VIS(3) BSD Library Functions Manual VIS(3)
vis, nvis, strvis, strnvis, strvisx, strnvisx, svis, snvis, strsvis, strsnvis, strsvisx
strsnvisx -- visually encode characters
Standard C Library (libc, -lc)
vis(char *dst, int c, int flag, int nextc);
nvis(char *dst, size_t dlen, int c, int flag, int nextc);
strvis(char *dst, const char *src, int flag);
strnvis(char *dst, size_t dlen, const char *src, int flag);
strvisx(char *dst, const char *src, size_t len, int flag);
strnvisx(char *dst, size_t dlen, const char *src, size_t len, int flag);
svis(char *dst, int c, int flag, int nextc, const char *extra);
snvis(char *dst, size_t dlen, int c, int flag, int nextc, const char *extra);
strsvis(char *dst, const char *src, int flag, const char *extra);
strsnvis(char *dst, size_t dlen, const char *src, int flag, const char *extra);
strsvisx(char *dst, const char *src, size_t len, int flag, const char *extra);
strsnvisx(char *dst, size_t dlen, const char *src, size_t len, int flag, const char *extra);
The vis() function copies into dst a string which represents the character c. If c needs no
encoding, it is copied in unaltered. The string is null terminated, and a pointer to the
end of the string is returned. The maximum length of any encoding is four characters (not
including the trailing NUL); thus, when encoding a set of characters into a buffer, the size
of the buffer should be four times the number of characters encoded, plus one for the trail-
ing NUL. The flag parameter is used for altering the default range of characters considered
for encoding and for altering the visual representation. The additional character, nextc,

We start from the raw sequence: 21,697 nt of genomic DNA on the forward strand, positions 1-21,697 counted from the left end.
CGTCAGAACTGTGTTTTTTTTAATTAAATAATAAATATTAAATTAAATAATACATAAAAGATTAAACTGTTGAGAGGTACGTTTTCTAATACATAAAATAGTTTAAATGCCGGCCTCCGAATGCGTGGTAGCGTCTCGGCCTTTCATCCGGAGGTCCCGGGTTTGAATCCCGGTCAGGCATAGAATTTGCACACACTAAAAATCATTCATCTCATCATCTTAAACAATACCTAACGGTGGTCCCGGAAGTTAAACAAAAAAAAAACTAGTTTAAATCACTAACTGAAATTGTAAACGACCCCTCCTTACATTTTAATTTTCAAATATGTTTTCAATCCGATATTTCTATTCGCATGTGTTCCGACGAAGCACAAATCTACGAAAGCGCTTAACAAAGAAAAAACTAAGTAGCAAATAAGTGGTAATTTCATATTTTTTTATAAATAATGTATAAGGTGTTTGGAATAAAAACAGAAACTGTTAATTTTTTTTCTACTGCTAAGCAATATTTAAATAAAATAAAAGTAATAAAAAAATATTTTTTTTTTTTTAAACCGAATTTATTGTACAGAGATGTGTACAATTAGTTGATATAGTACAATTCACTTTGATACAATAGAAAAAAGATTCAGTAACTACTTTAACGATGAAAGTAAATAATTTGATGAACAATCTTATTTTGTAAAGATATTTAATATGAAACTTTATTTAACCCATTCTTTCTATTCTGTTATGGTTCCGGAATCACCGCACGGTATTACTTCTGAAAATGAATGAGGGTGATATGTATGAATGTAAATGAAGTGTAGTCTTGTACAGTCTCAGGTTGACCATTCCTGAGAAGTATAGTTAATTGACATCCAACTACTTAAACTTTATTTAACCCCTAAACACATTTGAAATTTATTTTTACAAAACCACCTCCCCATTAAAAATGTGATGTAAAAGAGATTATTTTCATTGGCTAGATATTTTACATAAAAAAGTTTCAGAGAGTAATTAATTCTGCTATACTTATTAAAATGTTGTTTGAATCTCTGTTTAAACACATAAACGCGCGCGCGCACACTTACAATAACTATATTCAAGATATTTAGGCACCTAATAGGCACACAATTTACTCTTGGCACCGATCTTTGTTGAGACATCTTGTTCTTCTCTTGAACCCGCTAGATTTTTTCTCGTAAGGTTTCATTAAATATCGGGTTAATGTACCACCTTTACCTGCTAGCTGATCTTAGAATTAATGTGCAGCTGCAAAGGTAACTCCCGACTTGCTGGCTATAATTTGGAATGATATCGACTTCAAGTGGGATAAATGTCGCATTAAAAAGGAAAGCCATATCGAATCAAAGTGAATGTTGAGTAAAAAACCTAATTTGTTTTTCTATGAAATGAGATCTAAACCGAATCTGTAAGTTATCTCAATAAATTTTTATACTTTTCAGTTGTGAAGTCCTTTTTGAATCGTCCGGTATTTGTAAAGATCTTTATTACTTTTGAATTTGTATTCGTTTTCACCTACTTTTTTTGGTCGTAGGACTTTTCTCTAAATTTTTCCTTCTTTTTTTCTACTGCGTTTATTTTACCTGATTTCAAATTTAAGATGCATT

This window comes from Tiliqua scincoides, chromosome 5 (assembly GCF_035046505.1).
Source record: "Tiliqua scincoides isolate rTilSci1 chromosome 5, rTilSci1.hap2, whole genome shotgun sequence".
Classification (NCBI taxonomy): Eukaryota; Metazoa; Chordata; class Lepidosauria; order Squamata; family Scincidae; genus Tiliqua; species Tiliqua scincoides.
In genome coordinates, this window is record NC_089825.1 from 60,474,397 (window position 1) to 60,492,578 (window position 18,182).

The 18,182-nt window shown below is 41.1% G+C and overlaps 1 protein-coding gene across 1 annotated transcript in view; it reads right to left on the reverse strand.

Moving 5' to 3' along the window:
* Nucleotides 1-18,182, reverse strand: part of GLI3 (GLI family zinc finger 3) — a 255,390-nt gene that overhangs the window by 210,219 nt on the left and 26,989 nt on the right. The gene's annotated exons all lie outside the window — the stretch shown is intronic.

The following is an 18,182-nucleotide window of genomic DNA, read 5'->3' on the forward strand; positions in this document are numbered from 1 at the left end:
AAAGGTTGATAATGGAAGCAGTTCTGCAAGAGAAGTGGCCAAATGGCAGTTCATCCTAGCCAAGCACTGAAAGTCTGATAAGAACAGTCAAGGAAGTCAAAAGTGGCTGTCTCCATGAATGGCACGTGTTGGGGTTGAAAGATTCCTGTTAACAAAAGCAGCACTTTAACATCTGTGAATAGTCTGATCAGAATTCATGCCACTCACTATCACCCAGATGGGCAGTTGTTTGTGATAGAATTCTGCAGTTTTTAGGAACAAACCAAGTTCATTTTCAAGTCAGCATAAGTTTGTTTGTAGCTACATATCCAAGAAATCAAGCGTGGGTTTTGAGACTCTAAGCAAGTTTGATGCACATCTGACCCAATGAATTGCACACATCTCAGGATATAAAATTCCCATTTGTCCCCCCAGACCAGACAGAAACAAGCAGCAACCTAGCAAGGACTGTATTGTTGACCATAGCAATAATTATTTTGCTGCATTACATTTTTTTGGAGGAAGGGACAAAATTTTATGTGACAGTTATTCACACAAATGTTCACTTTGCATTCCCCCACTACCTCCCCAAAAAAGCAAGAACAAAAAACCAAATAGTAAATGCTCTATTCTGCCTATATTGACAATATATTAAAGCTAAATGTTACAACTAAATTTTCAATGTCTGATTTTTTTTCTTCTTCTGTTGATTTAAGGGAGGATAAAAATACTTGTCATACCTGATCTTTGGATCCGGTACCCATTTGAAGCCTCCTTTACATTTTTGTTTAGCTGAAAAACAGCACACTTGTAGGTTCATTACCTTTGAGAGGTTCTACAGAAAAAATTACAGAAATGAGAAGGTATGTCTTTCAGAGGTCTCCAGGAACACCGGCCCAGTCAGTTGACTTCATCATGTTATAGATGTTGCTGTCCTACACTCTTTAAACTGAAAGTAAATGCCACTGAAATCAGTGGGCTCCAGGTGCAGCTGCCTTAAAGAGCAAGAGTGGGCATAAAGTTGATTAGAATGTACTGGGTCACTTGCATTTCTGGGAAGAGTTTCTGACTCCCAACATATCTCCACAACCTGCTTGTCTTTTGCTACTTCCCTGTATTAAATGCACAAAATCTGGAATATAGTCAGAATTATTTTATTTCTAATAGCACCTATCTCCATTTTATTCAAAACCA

is only used when selecting the VIS_CSTYLE encoding format (explained below).
The strvis(), strnvis(), strvisx(), and strnvisx() functions copy into dst a visual repre-
sentation of the string src. The strvis() and strnvis() functions encode characters from
src up to the first NUL. The strvisx() and strnvisx() functions encode exactly len charac-
ters from src (this is useful for encoding a block of data that may contain NUL's). Both
forms NUL terminate dst. The size of dst must be four times the number of characters
encoded from src (plus one for the NUL). Both forms return the number of characters in dst
(not including the trailing NUL). The ``n'' versions of the functions also take an addi-
tional argument dlen that indicates the length of the dst buffer. If dlen is not large
enough to fix the converted string then the strnvis() and strnvisx() functions return -1 and
set errno to ENOSPC.
The functions svis(), snvis(), strsvis(), strsnvis(), strsvisx(), and strsnvisx() correspond
to vis(), nvis(), strvis(), strnvis(), strvisx(), and strnvisx() but have an additional
argument extra, pointing to a NUL terminated list of characters. These characters will be
copied encoded or backslash-escaped into dst. These functions are useful e.g. to remove the
special meaning of certain characters to shells.
The encoding is a unique, invertible representation composed entirely of graphic characters;
it can be decoded back into the original form using the unvis(3), strunvis(3) or
There are two parameters that can be controlled: the range of characters that are encoded
(applies only to vis(), nvis(), strvis(), strnvis(), strvisx(), and strnvisx()), and the
type of representation used. By default, all non-graphic characters, except space, tab, and